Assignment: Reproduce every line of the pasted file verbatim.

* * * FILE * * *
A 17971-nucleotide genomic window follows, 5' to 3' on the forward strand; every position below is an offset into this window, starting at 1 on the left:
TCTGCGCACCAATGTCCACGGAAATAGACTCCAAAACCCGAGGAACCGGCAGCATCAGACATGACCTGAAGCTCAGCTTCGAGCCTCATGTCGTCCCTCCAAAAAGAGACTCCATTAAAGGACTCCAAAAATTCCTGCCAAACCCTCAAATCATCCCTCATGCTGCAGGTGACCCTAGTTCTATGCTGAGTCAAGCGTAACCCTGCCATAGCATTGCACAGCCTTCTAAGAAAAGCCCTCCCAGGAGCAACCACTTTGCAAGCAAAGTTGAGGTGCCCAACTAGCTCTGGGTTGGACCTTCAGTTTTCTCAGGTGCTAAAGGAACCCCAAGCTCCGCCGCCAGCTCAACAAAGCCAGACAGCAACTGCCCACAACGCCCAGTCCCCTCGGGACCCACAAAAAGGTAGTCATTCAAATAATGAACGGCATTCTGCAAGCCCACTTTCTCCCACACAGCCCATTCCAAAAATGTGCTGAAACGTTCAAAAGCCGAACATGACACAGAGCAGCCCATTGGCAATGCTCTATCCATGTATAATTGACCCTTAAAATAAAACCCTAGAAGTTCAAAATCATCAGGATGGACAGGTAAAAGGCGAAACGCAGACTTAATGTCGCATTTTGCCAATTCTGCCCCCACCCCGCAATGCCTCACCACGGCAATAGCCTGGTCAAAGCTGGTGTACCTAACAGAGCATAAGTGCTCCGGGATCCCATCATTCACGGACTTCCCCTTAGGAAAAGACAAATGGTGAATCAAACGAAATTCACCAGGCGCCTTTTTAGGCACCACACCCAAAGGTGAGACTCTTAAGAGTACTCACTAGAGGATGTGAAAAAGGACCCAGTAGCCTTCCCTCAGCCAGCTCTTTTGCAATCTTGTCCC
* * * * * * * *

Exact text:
A 17971-nucleotide genomic window follows, 5' to 3' on the forward strand; every position below is an offset into this window, starting at 1 on the left:
TCTGCGCACCAATGTCCACGGAAATAGACTCCAAAACCCGAGGAACCGGCAGCATCAGACATGACCTGAAGCTCAGCTTCGAGCCTCATGTCGTCCCTCCAAAAAGAGACTCCATTAAAGGACTCCAAAAATTCCTGCCAAACCCTCAAATCATCCCTCATGCTGCAGGTGACCCTAGTTCTATGCTGAGTCAAGCGTAACCCTGCCATAGCATTGCACAGCCTTCTAAGAAAAGCCCTCCCAGGAGCAACCACTTTGCAAGCAAAGTTGAGGTGCCCAACTAGCTCTGGGTTGGACCTTCAGTTTTCTCAGGTGCTAAAGGAACCCCAAGCTCCGCCGCCAGCTCAACAAAGCCAGACAGCAACTGCCCACAACGCCCAGTCCCCTCGGGACCCACAAAAAGGTAGTCATTCAAATAATGAACGGCATTCTGCAAGCCCACTTTCTCCCACACAGCCCATTCCAAAAATGTGCTGAAACGTTCAAAAGCCGAACATGACACAGAGCAGCCCATTGGCAATGCTCTATCCATGTATAATTGACCCTTAAAATAAAACCCTAGAAGTTCAAAATCATCAGGATGGACAGGTAAAAGGCGAAACGCAGACTTAATGTCGCATTTTGCCAATTCTGCCCCCACCCCGCAATGCCTCACCACGGCAATAGCCTGGTCAAAGCTGGTGTACCTAACAGAGCATAAGTGCTCCGGGATCCCATCATTCACGGACTTCCCCTTAGGAAAAGACAAATGGTGAATCAAACGAAATTCACCAGGCGCCTTTTTAGGCACCACACCCAAAGGTGAGACTCTTAAGAGTACTCACTAGAGGATGTGAAAAAGGACCCAGTAGCCTTCCCTCAGCCAGCTCTTTTGCAATCTTGTCCC